Cardinals Gone Wild: What’s So Scary About Vatican II?

Cardinal Rode on way to chapel

Ever since Pope John XXIII threw open the “windows of the church” to let a new wind blow through the Catholic church, there have been forces at work to dismantle the authenticity of Vatican II. A commentary in this week’s National Catholic Reporter asserts that the traditionalist “reform of the reform” movement within Catholicism has been given ever greater rein under Pope Benedict and, especially Cardinals Levada and Rodé.

Rodé, who is in charge of the two current investigations in to American Catholic sisters, is known for his love of living the life of a medieval cardinal with all the excesses and masculine narcissism associated with the era.

But nostalgia is not the crux of our salvation – no matter how hard some in Catholic leadership try to convince us to the contrary. We can conserve the best of our Catholic heritage without clinging to outmoded traditions that impede the life force of the gospel.

To quote my father (who claims he’s paraphrasing the Buddha): A conservative carries a raft to cross the river. A traditionalist keeps the raft on his back when there are no more rivers to cross.

Here’s the NCR commentary:

It has been an open secret that powerful forces in the church’s leadership have strongly opposed the reforms set in motion by the Second Vatican Council and have worked quietly yet assiduously during the past 40 years to roll back what has been accomplished. The regression is usually couched in Orwellian churchspeak, which lavishes praise on the council even as its intentions are reversed. Or sometimes in this parallel universe the argument is made that nothing really happened during the gathering of the world’s bishops over a four-year period to redirect the church and its mission.

Then along came Cardinal Franc Rodé, head of the Congregation for Institutes of Consecrated Life and Societies of Apostolic Life, who has vaulted to notoriety as the person overseeing the investigation of U.S. women religious. He is quoted in this issue, from a talk he gave in September 2008, as blaming the problems of Vatican II on a misguided “hermeneutic” or interpretation, which he calls “a hermeneutic of rupture and discontinuity.” That is a rather elaborate way of saying that one believes nothing really happened at the council. To Rodé’s credit, in more recent comments to John Allen (NCR, Oct. 30), he changes tone. In his latest pronouncement, it wasn’t the interpretation, but the council itself that was the problem. In his conversation with Allen, he credits the council with some muscular intent, and sees its documents holding the language of significant change. Otherwise why would he make the shocking charge that the council caused “the greatest crisis in church history … the first truly global crisis” in the church?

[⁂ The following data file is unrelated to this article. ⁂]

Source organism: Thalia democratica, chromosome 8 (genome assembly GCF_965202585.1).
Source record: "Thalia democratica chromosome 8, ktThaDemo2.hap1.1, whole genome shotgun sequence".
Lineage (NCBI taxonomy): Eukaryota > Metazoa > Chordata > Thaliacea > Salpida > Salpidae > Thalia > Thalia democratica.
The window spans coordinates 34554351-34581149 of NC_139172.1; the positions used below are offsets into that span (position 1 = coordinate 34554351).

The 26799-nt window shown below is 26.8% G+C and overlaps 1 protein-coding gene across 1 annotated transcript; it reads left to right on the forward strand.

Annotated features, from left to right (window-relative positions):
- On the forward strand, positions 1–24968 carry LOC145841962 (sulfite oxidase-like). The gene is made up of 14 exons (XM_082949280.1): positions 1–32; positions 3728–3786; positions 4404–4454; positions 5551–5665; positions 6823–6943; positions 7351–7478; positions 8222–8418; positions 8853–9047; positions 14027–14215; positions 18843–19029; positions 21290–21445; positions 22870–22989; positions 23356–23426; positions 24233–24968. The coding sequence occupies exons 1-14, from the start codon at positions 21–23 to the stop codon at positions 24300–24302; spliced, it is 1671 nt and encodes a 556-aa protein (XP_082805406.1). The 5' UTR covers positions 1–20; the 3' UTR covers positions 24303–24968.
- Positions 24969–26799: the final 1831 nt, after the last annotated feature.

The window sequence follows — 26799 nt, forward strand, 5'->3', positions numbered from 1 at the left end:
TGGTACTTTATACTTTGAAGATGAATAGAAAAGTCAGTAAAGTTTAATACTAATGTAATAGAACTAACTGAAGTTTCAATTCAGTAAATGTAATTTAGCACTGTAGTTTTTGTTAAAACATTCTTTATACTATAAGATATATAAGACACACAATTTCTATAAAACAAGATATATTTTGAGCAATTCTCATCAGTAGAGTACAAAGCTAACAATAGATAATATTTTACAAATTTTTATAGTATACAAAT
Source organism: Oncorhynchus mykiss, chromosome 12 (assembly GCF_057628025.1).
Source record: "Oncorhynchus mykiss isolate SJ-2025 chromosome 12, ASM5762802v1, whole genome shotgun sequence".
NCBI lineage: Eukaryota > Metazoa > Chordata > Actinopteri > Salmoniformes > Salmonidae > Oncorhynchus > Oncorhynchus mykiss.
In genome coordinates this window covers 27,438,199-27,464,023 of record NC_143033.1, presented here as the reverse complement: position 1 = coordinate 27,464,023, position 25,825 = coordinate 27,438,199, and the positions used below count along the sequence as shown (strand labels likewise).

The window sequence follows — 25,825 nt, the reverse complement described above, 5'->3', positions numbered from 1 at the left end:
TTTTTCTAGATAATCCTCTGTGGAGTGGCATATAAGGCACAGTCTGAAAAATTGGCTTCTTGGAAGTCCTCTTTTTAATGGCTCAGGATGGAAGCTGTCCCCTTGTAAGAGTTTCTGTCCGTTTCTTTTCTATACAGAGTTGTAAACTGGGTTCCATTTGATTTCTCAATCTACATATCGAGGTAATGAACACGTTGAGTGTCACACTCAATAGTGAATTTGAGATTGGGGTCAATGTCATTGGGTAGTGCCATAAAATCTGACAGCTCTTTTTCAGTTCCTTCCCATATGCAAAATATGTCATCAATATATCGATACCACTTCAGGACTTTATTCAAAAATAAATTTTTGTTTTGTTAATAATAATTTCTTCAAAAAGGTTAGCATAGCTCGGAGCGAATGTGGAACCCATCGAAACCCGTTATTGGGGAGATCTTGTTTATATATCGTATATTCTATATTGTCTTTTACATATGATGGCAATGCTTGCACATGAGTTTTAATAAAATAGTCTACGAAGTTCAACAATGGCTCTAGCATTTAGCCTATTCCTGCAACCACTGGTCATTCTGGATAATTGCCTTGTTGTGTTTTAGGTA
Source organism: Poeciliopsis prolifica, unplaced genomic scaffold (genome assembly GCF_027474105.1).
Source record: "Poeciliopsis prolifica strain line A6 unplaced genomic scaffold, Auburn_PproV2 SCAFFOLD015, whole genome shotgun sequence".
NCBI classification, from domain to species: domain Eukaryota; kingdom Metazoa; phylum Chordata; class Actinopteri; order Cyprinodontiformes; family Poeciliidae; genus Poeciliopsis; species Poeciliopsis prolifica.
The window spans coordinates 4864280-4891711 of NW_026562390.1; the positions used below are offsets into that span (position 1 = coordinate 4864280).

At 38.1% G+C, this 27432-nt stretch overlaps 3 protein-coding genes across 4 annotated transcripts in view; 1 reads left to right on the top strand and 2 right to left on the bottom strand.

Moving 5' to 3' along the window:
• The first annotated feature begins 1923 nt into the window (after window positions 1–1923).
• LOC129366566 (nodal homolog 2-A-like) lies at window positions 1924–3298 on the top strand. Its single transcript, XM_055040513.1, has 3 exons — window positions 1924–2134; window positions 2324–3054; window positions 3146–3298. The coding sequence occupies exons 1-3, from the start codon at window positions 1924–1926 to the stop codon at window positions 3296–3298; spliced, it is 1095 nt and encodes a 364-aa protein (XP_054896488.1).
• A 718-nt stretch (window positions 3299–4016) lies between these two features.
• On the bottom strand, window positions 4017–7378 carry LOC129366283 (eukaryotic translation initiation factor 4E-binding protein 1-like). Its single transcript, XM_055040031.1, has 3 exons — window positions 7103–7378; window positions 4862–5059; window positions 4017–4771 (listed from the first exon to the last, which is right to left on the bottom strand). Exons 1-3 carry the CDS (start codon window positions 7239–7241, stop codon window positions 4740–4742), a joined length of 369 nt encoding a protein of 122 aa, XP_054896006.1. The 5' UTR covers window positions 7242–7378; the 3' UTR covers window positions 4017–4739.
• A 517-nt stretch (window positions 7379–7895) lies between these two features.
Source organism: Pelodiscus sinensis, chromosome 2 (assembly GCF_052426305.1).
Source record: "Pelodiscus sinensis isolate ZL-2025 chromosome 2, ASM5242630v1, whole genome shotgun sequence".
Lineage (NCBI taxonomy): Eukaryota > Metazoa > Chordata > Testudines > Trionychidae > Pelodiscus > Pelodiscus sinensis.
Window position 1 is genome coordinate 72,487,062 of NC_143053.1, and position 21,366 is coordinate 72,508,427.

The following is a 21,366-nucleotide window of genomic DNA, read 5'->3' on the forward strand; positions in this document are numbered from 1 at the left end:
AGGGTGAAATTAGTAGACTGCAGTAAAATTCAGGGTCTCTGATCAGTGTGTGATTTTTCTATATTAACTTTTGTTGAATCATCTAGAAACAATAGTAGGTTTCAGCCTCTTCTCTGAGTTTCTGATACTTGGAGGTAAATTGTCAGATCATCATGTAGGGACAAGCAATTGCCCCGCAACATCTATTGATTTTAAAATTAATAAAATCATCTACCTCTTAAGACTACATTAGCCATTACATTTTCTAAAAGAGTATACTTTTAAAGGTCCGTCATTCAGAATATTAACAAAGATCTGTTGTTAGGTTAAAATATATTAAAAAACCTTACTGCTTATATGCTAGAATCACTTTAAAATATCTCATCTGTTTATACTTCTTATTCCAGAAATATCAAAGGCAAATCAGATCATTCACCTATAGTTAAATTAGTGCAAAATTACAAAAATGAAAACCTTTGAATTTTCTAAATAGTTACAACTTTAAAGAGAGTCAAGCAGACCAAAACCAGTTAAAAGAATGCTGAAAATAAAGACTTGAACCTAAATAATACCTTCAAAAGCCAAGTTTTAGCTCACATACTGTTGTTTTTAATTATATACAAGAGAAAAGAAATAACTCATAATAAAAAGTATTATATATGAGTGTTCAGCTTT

No doubt he spoke for other Roman curia members who would never utter such a brash assessment publicly.

What is it, though, that the cardinal finds so disastrous? What would he have us return to? Would he want to go back to the days when the church condemned separation of church and state?

Would he want us to return to a condemnation of religious liberty? Three popes since the council have upheld the principle of religious liberty as a fundamental human right, an assertion that would have been unthinkable before 1965.

Maybe his objection is to Nostra Aetate, the document on church relations with non-Christian religions. Perhaps he would want us to return to the days of open hostility toward Jews in our prayers and sermons.

Or does he feel that modernity and ecumenism have so infected the church that we should return to those days when Catholics were prohibited from attending the funerals of friends if held in a Protestant church, or when we were barred from attending a non-Catholic college without the permission of the local bishop?

Does he want a return to the 19th-century papal condemnation of freedom of conscience?

Or is he upset that most do not prefer, as he does, dressing up in the trappings of royalty, the yards of silk in the cappa magna, the canopies and throne chairs and all the rest — being attended by his minions, younger priests in lacy surplices, birettas and old-fashioned vestments encrusted with gold thread and jewels — all the while speaking in a dead language, facing a wall, his back to the people?

All of this was the preconciliar church. Which elements does he want restored?

Or possibly he regrets the fact that laypeople have wide access these days not only to the scriptures but also to the documents of Vatican II, and thus can say with authority that his version of church, dependent on a thin culture of nostalgia, holds no promise of the future.

Against that culture, the people of God can say convincingly that our worldwide church, in elaborate deliberation, has decided to go forward, not backward, and that the authors of that change wrote compellingly of the need for new and more inclusive ways of conducting ourselves as 21st-century Catholics.Editorial, National Catholic Reporter